Mike: That’s awesome. Thanks, Francos. I really appreciate the email. It’s very interesting looking at the report that he had sent over as well. Just seen the forecast of the cloud computing spend. It’s interesting seeing it broken down like this. I don’t have nearly the expenses that are shown here. I don’t have to worry about it as much, but I can definitely see how large our installations using cloud services would definitely find that appealing.
Rob: Yeah. Thanks for the email, Francois. I really appreciate it. What else is going on with you? What’s the update on Bluetick?
Mike: I’m working on a couple of minor bugs but right now I’m trying to close out the final testing process for deploying the latest release I’ve been working on. I’m hoping that that will go up by the end of today. It’s basically a series of major improvements to test ability, and test coverage, and then overall resilience of the app in different error conditions and performance scalability, etc. The big thing is that it makes it easier and safer for me to make a bunch of updates moving forward just because the increased test coverage makes it obviously less prone to error. When things go wrong, I’ll be able to see them before it hits the production server because there are certain sections of the app that were critical to the entire thing running and being able to send out the emails and recognize when replies came in.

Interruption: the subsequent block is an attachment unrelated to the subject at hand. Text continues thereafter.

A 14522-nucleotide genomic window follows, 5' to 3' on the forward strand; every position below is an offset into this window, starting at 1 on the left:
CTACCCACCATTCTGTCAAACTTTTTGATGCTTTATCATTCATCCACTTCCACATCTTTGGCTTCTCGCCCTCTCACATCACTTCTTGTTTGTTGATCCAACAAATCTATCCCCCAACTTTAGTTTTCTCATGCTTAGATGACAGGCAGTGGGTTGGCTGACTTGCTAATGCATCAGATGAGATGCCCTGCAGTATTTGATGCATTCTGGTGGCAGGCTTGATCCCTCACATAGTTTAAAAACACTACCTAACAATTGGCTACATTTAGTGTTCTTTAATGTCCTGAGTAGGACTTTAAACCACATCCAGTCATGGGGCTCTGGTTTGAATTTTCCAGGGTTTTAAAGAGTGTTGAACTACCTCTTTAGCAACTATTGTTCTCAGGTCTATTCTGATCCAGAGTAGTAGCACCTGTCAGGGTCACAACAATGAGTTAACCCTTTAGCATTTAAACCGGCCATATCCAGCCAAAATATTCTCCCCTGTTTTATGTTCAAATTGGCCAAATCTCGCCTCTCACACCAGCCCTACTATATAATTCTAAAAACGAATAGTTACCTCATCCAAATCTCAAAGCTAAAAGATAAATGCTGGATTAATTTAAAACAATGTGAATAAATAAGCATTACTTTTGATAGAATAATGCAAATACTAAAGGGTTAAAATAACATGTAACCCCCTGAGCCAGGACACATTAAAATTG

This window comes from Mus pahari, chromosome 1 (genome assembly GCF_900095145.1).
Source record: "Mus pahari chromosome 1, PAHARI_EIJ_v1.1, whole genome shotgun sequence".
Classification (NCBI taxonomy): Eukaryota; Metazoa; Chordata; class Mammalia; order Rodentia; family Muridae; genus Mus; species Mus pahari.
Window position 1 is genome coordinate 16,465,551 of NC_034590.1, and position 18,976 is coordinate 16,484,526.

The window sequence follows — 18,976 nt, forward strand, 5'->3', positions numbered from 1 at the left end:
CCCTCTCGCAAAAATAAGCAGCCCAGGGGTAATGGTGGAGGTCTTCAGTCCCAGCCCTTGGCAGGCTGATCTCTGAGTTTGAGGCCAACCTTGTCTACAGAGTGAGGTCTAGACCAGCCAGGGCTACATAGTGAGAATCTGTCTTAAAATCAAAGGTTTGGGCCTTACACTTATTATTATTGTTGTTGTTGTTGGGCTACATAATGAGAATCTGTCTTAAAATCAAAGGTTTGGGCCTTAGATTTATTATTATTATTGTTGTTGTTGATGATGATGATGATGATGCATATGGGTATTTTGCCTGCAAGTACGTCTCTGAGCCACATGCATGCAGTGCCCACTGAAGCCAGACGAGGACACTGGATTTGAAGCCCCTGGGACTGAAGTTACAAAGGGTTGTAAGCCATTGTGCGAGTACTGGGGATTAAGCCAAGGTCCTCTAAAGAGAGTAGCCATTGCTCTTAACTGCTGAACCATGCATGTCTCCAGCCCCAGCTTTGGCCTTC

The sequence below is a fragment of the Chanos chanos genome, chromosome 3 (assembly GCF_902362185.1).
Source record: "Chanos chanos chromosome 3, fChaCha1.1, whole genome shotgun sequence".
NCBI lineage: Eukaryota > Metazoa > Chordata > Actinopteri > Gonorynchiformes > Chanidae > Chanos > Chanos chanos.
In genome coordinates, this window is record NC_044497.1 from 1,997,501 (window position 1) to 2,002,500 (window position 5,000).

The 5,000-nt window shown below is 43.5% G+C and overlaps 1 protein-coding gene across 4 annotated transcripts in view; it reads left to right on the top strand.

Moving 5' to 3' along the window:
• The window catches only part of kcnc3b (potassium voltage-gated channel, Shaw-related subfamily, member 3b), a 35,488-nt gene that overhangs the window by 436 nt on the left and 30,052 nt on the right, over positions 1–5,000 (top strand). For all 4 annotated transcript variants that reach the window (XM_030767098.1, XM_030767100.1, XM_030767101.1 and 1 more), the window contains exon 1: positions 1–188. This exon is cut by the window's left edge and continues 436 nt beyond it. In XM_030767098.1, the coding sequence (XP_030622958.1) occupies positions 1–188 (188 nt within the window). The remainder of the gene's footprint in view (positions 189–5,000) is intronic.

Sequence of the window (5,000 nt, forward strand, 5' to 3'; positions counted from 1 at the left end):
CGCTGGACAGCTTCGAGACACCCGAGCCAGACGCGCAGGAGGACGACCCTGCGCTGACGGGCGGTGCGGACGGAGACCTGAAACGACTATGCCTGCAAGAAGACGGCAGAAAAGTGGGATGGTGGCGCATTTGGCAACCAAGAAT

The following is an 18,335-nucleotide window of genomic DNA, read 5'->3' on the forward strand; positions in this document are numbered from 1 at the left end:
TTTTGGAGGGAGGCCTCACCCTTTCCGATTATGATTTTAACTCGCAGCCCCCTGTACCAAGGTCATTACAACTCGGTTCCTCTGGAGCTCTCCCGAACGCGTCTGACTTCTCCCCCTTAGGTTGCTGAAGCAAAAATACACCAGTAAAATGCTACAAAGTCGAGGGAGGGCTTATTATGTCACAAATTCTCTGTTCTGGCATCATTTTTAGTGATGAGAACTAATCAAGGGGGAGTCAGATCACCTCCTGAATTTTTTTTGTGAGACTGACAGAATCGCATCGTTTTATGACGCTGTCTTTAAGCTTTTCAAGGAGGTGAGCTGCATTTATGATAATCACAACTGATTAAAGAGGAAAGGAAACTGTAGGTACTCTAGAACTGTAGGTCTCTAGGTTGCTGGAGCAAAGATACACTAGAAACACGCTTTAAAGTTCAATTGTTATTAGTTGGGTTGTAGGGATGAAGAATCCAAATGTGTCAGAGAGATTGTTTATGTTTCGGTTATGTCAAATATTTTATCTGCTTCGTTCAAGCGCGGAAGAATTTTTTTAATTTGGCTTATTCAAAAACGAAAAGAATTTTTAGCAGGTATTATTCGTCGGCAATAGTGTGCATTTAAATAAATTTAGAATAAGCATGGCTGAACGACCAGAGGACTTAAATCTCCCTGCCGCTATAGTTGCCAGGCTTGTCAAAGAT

I won’t say that they were completely hacked together, but there was a lot of code in there that handled specific edge cases that needed to be separated out a little bit, I’ll say. Just the refactoring will make it easier to make changes in a way that does not terrify me to do so.
Rob: Yeah, it’s such a luxury. I say it’s a luxury, it’s now a must have. I think I’ve said this before, never again will I run an app that does not have full test coverage. That’s cool. Did that take you a few weeks?